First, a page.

Wednesday, November 25, 2009

Rental Cameras: Hasselblad 503C/W, Part 1

Hasselblad 503C/W with 120mm f/4 Makro Planar
Hasselblad 503C/W with 120mm f/4 Makro Planar; Canon 30D, Canon 200mm f/2.8L, Canon 430EX & LumiQuest SB-II, LumoPro LP120

The second camera on my rental list is the Hasselblad 500 series. There are a few places in my city that rent these, and so I ended up with a 503C/W body and an 80mm f/2.8 CF Planar lens, a 120mm f/4 CFi Makro Planar lens, and a 150mm f/4 CF Sonnar lens. Part 1 of my discussion of it will focus on ergonomics, handling, size weight, etc; Part 2 will show results from the 3 rolls of film I exposed with it, and discuss my final conclusions. Again, since information on Hasselblad camera and lens stats is easily available on the web, I won't be discussing specifics in this area (except for close focus ability).

In terms of size and weight, this is a much more manageable camera than the RZ67, as the following size comparison pictures with a Canon 30D + 200mm f/2.8 lens and a Yashica D TLR show. The 503 has the 120mm f/4 Makro Planar on it. Looking at the same comparisons in the Mamiya RZ67 discussion should give a good idea of the relative sizes of the two cameras.

503C/W vs 30D 1 503C/W vs 30D 1
503C/W vs Yashica D 1 503C/W vs Yashica D 2
Hasselblad 503C/w size comparisons with Canon 30D, Yashica D; iPhone

Worth noting here is that I could easily fit the 503 body with the 80mm lens attached plus the 150mm lens into a Crumpler 5MDH, while the RZ67 with 65mm and 180mm lens was a tight squeeze in my Crumpler 7MDH. This comparison is not quite fair, since the normal lens is usually the smallest for any camera, and I didn't have the Mamiya 110mm lens to compare.

I was already used to a 6x6 waist-level finder from the Yashica D, and while it's certainly nice, it's not as nice as the 6x7 (really 7x7 with movable mask) finder on the RZ67. The ergonomics of the Hasselblad, on the other hand, are just lovely. The camera can be easily cradled in your left hand with a finger on the release, and the other important controls (focus, aperture, shutter) are all on the lens for easy operation with the right hand. While the reduced size and weight vs the RZ67 is what makes this possible, it's possible that this also allows for more camera shake than the rock-solid RZ67, where the weight helps keep the camera steady.

120mm f/4 Makro Planar Lens Barrel
120mm f/4 Makro Planar Lens Barrel; Canon 30D, Canon 200mm f/2.8L, Canon 430EX

The lenses, on the other hand, are not hugely smaller or lighter than the Mamiya lenses. I spent most of my time with the camera with the 120mm f/4 Makro Planar mounted, because of the close-focusing ability, but I did use all three lenses. In use, all the lenses were very nice; these are the newer lenses without the EV interlock. My only minor complaint is that the focus rings are perhaps a little too damped for how long their travel is (basically all the way around the lens barrel).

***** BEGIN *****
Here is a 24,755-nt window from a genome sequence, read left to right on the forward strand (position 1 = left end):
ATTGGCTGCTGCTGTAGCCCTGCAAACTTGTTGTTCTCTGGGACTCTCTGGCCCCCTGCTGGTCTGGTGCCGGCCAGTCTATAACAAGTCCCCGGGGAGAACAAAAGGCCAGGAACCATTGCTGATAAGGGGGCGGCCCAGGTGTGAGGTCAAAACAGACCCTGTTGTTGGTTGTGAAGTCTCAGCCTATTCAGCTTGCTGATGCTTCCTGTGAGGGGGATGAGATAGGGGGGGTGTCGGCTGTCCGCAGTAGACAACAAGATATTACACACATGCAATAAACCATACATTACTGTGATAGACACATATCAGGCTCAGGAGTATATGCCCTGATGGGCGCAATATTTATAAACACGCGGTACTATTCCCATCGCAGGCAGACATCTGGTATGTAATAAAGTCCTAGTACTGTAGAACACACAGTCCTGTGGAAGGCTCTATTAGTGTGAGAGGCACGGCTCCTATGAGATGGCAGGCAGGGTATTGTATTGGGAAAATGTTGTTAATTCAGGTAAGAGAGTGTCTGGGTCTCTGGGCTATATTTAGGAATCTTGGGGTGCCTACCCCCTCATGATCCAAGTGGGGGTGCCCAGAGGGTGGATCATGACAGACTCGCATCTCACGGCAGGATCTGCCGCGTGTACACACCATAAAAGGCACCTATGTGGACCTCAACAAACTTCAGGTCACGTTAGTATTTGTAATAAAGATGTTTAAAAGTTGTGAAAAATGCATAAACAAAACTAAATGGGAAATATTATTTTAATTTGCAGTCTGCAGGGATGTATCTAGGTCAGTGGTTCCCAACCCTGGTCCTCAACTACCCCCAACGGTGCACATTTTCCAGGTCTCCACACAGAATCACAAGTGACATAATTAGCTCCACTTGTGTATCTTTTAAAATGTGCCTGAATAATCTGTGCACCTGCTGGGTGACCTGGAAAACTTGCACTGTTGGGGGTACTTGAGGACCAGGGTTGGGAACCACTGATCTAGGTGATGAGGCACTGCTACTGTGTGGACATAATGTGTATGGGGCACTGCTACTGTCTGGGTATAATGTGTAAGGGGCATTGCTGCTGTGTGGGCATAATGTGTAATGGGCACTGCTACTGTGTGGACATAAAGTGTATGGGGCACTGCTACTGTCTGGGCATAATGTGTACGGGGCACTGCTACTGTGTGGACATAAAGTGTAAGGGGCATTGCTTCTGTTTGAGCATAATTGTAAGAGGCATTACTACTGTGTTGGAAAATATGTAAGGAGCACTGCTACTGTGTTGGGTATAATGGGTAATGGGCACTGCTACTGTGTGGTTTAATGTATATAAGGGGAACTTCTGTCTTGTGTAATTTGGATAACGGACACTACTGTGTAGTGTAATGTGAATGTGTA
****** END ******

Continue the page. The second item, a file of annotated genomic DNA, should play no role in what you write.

Image quality assessments will have to wait until I have all the film processed, but I can discuss the close focus issue now. The 120mm lens is the best in this regard (by design), focusing down to 0.8m, giving 1:4.5. For comparison, the 180mm Mamiya lens focues to 1:3.8 (and the shorter lenses do even better; the normal 110mm lens does around 1:2, although with a shorter working distance). The Hasselblad 80mm and 150mm, by comparison, do 0.8m/1:9 and 1.2m/1:7.1, respectively. While there are options for improving the close up situation (filters, extension tubes, and tele-converters), all of them require something additional to be carried. Being able to carry around any lens with focal length less than 180mm and get at least 1:3.8, instead of being limited to one specific lens or extra accessories, is a major point in favor of the RZ67.

T*; Canon 30D, Canon 200mm f/2.8L, Canon 430EX & LumiQuest SB-II, LumoPro LP120

While I didn't do any long walks with the Hasselblad, I can see that the smaller size and lighter weight would be quite a bonus, especially when traveling. For equivalent setups (body, waist level finder, one film back, wide angle lens, telephoto lens), the Hasselblad saves about 1000g, or 2.2lbs, compared to the Mamiya, which is not insignificant. Of course, a rangefinder setup could save 800-1000g compared to even the Hasselblad, making such a setup ridiculously light.

One other comparison: the Hasselblad looks gorgeous, especially in chrome, while I think the most anybody could manage to say about the Mamiya is that it looks solid or perhaps handsome.

On the positive side, the Hasselblad is a good-looking, nicely sized, and easy to use camera; on the negative, I have some concerns about close focus, and handheld use. Part 2 will examine some frames from San Francisco, as well as some food photography.

'blad; Canon 30D, Canon 200mm f/2.8L, Canon 430EX & LumiQuest SB-II, LumoPro LP120

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